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    Management Credibility and Investment Risk: An Experimental...
    research summary posted December 1, 2014 by Jennifer M Mueller-Phillips, tagged 06.0 Risk and Risk Management, Including Fraud Risk, 06.04 Management Integrity, 09.0 Auditor Judgment, 09.13 Recognition vs. Disclosure 
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    Title:
    Management Credibility and Investment Risk: An Experimental Investigation of Lease Accounting Alternatives
    Practical Implications:

    The research helps identify conditions under which financial statement users are more likely to detect accounting and disclosure choices that are seemingly intended to misrepresent firms’ financial positions.  The evidence indicates that participants in the experiment do not naturally adjust for financial statement impact. These participants perceive a deficiency in management credibility only when they understand both the financial statement impact of an incentive-consistent accounting choice and believe that management has not been forthcoming about that choice.  The research suggests that investors make credibility judgments based on the forthcomingness of corporate disclosure as well as on what they understand about managers’ choices from the broader information environment.

    For more information on this study, please contact Susan Krische.

    Citation:

    Krische, S. D., P. R. Sanders, and S. D. Smith.  2014.  Management credibility and investment risk: An experimental investigation of lease accounting alternatives.  Behavioral Research in Accounting 26 (1): 109-130.

    Keywords:
    lease transaction structuring; recognition and disclosure; reconciliation; management credibility.
    Purpose of the Study:

    What are the conditions necessary for an investor to question managers’ choices as attempts to misrepresent their firms’ financial positions? This paper examines how users’ understanding of the financial statement impact of accounting alternatives and the disclosure choices management has made jointly influences users’ assessments of management credibility and investment risk.

    The authors place the research in the context of bright-line lease accounting standards and reporting decisions because lease structuring to achieve operating lease treatment is among the most prevalent strategies for off-balance sheet financing, while academic research has produced mixed evidence on whether and how market participants detect and respond to managers’ efforts to obfuscate those obligations. The authors expect that users will perceive lower management credibility only when they understand that management has made an accounting decision for strategic financial reporting purposes and that management has not been forthcoming about that decision in its disclosures.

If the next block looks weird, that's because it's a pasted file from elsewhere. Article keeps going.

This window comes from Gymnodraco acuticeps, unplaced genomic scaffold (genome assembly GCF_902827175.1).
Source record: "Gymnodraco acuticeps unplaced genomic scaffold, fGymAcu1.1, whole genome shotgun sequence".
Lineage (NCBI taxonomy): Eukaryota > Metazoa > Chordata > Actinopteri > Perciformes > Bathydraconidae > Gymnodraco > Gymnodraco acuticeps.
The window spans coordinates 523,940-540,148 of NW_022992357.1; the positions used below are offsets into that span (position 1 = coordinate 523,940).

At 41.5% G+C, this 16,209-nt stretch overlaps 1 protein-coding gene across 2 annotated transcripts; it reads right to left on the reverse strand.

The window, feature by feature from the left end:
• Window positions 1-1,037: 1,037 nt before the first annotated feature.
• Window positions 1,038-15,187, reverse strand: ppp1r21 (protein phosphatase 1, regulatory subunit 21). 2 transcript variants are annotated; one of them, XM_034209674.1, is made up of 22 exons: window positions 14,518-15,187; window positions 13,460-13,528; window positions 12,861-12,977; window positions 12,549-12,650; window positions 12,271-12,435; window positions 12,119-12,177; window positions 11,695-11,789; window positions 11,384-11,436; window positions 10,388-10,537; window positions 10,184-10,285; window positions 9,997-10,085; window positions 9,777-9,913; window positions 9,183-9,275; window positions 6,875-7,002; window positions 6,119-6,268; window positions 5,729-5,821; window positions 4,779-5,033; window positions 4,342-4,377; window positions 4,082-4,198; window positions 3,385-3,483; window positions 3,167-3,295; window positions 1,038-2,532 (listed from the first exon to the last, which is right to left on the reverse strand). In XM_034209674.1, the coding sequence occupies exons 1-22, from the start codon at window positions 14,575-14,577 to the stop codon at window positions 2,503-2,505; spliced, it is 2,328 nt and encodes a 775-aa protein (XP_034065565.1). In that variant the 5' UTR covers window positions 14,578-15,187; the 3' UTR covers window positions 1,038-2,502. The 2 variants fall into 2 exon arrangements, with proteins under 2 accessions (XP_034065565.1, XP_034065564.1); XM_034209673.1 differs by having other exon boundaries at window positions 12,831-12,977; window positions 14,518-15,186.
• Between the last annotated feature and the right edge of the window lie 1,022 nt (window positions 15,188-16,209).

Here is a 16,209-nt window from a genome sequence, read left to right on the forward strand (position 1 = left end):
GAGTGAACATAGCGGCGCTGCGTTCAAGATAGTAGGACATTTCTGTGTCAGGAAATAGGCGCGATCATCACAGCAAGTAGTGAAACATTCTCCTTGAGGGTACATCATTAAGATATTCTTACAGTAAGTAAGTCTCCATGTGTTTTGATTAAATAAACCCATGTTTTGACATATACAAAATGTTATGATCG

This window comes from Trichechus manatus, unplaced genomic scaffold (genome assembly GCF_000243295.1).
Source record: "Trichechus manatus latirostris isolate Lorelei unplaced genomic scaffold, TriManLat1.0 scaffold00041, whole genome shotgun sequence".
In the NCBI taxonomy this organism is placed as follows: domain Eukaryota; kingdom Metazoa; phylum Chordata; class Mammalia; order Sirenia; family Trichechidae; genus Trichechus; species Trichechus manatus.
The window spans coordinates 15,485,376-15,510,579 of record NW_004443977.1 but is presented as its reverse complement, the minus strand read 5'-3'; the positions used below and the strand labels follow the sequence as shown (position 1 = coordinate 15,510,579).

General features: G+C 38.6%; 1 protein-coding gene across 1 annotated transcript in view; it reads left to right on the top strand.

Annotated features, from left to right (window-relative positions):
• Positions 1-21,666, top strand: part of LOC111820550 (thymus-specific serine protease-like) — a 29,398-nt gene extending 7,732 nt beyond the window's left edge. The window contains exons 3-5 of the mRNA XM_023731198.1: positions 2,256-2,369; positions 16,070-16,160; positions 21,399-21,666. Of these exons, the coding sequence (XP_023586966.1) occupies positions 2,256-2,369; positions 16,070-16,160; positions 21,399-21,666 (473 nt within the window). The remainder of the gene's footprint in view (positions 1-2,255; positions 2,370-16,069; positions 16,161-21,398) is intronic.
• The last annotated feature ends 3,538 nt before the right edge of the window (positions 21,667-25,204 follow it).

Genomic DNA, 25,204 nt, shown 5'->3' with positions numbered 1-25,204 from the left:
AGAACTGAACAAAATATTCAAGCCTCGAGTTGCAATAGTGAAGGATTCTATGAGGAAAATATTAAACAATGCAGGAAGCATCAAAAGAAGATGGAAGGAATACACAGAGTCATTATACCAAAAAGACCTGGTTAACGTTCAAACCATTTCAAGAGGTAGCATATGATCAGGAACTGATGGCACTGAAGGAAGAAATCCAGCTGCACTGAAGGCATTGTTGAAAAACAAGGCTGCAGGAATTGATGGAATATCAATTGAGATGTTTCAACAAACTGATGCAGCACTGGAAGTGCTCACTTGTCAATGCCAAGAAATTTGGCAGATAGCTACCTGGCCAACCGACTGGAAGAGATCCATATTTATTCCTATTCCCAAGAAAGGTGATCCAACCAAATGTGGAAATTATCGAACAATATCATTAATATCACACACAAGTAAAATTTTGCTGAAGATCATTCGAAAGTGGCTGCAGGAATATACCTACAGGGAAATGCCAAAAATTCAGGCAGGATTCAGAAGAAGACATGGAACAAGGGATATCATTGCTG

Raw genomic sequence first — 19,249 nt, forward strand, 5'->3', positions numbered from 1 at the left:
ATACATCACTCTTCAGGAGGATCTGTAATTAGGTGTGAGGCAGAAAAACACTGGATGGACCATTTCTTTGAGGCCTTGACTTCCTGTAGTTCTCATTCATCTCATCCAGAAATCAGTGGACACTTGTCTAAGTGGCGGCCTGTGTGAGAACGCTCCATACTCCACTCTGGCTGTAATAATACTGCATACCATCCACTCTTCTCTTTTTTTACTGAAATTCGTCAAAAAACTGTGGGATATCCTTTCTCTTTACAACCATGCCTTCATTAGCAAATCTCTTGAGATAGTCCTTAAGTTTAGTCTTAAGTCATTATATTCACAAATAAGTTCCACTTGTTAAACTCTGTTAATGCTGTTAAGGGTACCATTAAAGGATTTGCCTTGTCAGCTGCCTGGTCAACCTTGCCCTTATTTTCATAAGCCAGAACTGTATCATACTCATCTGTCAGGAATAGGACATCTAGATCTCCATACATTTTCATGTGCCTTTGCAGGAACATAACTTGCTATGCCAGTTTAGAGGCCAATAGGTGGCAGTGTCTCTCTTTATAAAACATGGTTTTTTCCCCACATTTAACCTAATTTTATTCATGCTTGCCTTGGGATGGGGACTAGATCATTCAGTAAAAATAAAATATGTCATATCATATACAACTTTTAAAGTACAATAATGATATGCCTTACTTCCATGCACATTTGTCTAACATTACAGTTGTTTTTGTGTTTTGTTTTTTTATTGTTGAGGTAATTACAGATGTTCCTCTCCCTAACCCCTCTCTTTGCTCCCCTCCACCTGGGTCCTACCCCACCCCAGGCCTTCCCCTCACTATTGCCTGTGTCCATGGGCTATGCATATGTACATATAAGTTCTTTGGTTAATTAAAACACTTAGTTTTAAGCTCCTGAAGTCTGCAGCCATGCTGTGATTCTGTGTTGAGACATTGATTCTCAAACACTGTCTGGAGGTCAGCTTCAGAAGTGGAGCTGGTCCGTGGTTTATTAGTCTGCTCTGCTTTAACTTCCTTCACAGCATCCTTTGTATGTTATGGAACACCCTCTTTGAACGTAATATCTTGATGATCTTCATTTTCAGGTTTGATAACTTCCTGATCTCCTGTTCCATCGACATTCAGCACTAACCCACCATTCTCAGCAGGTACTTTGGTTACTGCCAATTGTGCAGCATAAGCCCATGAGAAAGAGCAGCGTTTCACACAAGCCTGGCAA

Design/Method/ Approach:

    The research requires careful control of users’ understanding of the financial statement impact of management’s reporting choices. Participants in the experiment were therefore students in a junior-level management accounting course at a large public university, who were asked to evaluate a company’s financial information and provide several judgments including management credibility and investment risk. The financial information varies in three ways: (1) whether the lease obligations are recognized or disclosed; (2) whether a supplemental reconciliation to lease capitalization is presented; and (3) whether the source of the reconciliation is internal or external. Data from the experiment was collected in 2006.

    Findings:
    • When the firm merely discloses lease obligations vs. recognizing (capitalizing) them, participants:
      • assess lower investment risk, but
      • do not perceive lower management credibility. 
    • When an externally sourced supplemental reconciliation of lease accounting treatments is provided, participants:
      • assess higher investment risk, and
      • perceive lower management credibility.
    • The authors find that participants’ assessments of management credibility mediate the difference in investment risk judgments caused by the reconciliation source.
    Category:
    Auditor Judgment, Risk & Risk Management - Including Fraud Risk
    Sub-category:
    Management Integrity, Recognition vs. Disclosure